Installation

To run lvmsync, you'll need to have a working installation of Ruby 1.8 (or later) on both the machine you're transferring from, and the machine you're transferring to. On the source, you'll need vgcfgbackup (which is part of the core LVM2 toolset), and if you want to deal with thin snapshots, you'll also need thin_dump (which is part of the "thin provisioning tools" which are highly recommended for anyone working with thin-provisioned LVs). For transferring dumps between machines, you'll need SSH installed and working between the two machines.

Installing lvmsync itself is easiest using Rubygems: gem install lvmsync. This will install all the dependencies and (presumably) put the lvmsync command itself in root's PATH. If for some reason you want to install it all by hand, you'll need to copy the contents of lib/ into a directory in your Ruby library path, copy bin/lvmsync to somewhere on your PATH, and install the treetop and git-version-bump gems.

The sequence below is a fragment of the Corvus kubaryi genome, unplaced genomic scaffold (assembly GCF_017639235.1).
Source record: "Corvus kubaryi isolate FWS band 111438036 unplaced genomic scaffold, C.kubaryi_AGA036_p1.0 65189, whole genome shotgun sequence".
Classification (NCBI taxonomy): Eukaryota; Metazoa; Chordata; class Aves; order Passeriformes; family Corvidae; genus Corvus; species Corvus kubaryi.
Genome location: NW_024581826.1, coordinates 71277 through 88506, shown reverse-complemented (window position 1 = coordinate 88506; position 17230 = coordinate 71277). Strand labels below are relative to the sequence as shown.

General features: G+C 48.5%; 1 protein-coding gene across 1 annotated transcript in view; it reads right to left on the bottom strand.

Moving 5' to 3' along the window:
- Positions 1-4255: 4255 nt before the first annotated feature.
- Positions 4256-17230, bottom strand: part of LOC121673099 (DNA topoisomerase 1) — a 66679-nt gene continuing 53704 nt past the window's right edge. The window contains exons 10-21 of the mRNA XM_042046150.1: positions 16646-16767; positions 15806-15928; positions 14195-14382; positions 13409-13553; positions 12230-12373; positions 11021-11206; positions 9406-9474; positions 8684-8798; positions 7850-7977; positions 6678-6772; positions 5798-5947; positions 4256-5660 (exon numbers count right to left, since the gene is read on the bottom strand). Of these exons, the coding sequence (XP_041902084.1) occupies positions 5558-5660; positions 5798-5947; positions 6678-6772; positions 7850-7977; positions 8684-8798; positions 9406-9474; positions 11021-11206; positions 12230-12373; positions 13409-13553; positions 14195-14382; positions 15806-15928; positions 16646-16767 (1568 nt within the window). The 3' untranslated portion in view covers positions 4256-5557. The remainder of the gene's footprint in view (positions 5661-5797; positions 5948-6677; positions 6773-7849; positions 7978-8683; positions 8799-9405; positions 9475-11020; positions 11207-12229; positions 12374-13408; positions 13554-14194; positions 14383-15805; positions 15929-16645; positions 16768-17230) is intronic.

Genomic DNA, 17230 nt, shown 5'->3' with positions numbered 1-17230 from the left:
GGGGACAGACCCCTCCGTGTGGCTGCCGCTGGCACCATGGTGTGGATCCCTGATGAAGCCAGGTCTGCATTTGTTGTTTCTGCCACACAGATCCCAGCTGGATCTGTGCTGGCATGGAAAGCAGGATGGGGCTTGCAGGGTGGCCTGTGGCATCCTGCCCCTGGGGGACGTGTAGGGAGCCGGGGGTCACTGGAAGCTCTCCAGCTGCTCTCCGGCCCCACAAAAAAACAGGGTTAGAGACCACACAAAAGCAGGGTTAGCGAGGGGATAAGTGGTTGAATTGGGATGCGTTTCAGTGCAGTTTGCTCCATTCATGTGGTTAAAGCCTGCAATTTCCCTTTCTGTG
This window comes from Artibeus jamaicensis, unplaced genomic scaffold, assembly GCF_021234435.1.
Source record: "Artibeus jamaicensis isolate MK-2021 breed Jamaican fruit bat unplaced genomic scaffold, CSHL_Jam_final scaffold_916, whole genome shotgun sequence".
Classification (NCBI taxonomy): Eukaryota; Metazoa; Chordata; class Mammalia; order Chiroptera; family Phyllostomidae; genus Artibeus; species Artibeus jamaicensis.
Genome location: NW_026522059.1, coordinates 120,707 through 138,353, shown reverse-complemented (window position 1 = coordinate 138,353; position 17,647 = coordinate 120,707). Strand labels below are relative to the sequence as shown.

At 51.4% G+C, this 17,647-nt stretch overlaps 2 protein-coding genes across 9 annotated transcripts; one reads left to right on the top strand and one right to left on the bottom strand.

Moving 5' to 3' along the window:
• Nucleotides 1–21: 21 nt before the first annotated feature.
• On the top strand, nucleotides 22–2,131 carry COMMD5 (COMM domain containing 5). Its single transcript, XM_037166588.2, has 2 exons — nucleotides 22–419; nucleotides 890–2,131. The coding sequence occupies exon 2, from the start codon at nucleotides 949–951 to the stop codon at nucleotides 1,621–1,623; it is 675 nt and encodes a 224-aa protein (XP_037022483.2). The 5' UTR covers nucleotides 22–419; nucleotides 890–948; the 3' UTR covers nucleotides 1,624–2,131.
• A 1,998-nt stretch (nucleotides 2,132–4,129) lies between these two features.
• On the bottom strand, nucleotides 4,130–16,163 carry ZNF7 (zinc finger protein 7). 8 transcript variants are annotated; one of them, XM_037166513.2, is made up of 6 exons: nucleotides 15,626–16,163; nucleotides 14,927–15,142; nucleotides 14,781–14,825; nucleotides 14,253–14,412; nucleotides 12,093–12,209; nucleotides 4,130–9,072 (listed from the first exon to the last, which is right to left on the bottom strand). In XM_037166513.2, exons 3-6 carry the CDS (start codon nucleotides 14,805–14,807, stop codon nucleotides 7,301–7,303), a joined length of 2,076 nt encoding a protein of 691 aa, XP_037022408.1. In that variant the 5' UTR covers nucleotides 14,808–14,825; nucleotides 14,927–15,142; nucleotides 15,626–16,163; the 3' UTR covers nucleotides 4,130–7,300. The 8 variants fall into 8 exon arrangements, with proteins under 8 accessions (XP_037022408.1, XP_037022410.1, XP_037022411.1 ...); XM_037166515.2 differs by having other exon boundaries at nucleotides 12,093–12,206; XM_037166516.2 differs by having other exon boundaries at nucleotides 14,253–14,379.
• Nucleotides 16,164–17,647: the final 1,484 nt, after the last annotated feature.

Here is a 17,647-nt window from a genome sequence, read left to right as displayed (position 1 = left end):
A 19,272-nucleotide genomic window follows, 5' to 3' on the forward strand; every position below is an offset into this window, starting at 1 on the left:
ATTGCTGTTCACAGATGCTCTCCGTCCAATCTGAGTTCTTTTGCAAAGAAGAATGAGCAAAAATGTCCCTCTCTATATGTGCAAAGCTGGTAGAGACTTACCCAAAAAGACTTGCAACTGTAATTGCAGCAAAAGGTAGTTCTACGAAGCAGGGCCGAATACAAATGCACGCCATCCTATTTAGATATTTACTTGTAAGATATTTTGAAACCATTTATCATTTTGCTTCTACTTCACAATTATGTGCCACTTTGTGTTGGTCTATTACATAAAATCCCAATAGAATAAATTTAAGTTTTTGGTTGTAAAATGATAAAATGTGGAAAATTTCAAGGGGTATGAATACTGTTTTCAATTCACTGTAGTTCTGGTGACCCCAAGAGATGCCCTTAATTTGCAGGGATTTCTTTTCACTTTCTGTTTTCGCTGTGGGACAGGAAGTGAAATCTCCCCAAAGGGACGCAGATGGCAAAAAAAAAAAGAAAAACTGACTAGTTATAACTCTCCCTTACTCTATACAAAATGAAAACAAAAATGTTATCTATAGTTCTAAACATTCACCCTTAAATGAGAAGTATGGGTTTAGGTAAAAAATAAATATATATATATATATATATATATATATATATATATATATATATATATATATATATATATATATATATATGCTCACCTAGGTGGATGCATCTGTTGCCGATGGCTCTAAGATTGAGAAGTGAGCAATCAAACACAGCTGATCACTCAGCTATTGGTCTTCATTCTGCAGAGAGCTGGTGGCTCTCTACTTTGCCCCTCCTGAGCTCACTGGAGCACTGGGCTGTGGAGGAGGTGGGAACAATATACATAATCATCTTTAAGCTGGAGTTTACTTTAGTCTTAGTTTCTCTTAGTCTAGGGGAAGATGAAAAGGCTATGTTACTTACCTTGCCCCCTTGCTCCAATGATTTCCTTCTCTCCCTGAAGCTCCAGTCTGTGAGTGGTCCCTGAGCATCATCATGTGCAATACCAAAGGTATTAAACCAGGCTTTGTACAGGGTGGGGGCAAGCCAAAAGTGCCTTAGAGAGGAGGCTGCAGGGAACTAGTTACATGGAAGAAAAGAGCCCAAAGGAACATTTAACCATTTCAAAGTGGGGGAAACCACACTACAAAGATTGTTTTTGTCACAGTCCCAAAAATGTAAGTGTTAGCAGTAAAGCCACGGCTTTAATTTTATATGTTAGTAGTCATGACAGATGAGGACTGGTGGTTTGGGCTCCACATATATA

How do I use it?

For an overview of all available options, run lvmsync -h.

Efficient block device transfer

At present, the only part of the block device syncing process that is automated is the actual transfer of the snapshot changes -- the rest (making the snapshot, doing the initial transfer, and stopping all writes to the LV) you'll have to do yourself. Those other steps aren't difficult, though, and are trivial to script to suit your local environment (see the example, below).

Once you've got the snapshot installed, done the initial sync, and stopped I/O, you just call lvmsync like this:

lvmsync <snapshot LV device> <destserver>:<destblock>

This requires that lvmsync is installed on <destserver>, and that you have the ability to SSH into <destserver> as root. All data transfer takes place over SSH, because we don't trust any network, and it simplifies so many things (such as link-level compression, if you want it). If CPU is an issue, you shouldn't be running LVM on your phone to begin with.

The reason why lvmsync needs you to specify the snapshot you want to sync, and not the base LV, is that you might have more than one snapshot of a given LV, and while we can determine the base LV given a snapshot, you can't work out which snapshot to sync given a base LV. Remember to always specify the full device path, not just the LV name.

Example